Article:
Onibaba expand the structural explorations on “Dust,” primarily using crackling percussion and buzzing electronics throughout their performance. Their manipulation of circuitry foreshadows Millevoi’s guitar attack, which also relies on pushing the boundaries of his instrument and tone (rather than exhibiting specific leads or tunes). Whining feedback cries escape Onibaba’s instruments, a dangerous feeling accompanies their synthetic background. These crackling, buzzling sounds almost seem like microphonic distortion, as percussive beats push the trio’s recording devices to their edge. As a listener, Onibaba’s slow plot is captivating and then terrifying, as a series of clustered noises explode nearly 30 minutes into their tracks. At first, their intensity was confined to surging-while-festering background drones, so the development of loud clusters of noise sounds like an outward act of violence, a lead part absent throughout the early developments of Onibaba’s performances.
Nick Millevoi immediately matches their intensity with careful trudges up a wickedly saturated neck. Sustained hits fight their own tone, amplification and space in order to be heard, giving an effectively-contained, focused feel to a wide-open guitar space. Aside from some modulation sheen, which sounds like the brown noise of a cassette tape mastered too loud, it is difficult to follow the effects Millevoi uses on his instrument. As a result, Millevoi’s physical exploration of his guitar takes precedent over individual signals or harmonics, matching Onibaba’s production of disguised elements. Structural developments reign on “Where Is The Crime?”, as smoldering series of bassy divebombs depart and return with endless devotion. Between dive bombs, Millevoi feathers his strings, reaching deep into his listener’s teeth and bones to deliver his vision. Eric Carbonara’s recording sounds crisp and clean, which allows each squeal and slither to fully register its voice.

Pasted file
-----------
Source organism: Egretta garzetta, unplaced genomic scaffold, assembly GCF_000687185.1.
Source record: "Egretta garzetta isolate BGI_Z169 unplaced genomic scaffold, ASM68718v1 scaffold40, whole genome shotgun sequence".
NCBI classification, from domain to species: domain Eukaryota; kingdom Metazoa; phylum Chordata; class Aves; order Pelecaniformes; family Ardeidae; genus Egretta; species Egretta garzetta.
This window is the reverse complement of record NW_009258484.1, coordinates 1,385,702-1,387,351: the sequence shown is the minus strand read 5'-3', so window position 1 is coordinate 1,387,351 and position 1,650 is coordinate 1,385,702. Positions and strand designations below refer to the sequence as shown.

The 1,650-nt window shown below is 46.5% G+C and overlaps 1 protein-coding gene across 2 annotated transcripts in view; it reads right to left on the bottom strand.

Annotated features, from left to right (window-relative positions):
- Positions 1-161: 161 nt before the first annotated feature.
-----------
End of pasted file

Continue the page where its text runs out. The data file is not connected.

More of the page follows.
“Rockets Redglare” completes the split with the most frantic application of sound manipulation. Millevoi abuses his frets, strings, and instrument to yield a series of glitches and fractured signals. Despite the freeform pace of this track, it suits Onibaba’s collaborations by completely filling those voided spaces from the beginning of the split. The closing track inverts the logical codes of Onibaba’s instruments. Fluttering feedback follows the glitches to close the CD with righteous hum, which promptly returns the listener to “Sinking.”
Despite basking in structural, physical presentations that mask individual instruments and elements, Onibaba and Millevoi ultimately uphold values of collaboration and improvisation within their experimentation. Their messages are slowly developing, and from this both artists form landscapes. The physical feeling is so effective because of the consistent tones and recording aesthetics on the disc, as well as the outlines of unorthodox playing exhibited by both Onibaba and Nick Millevoi.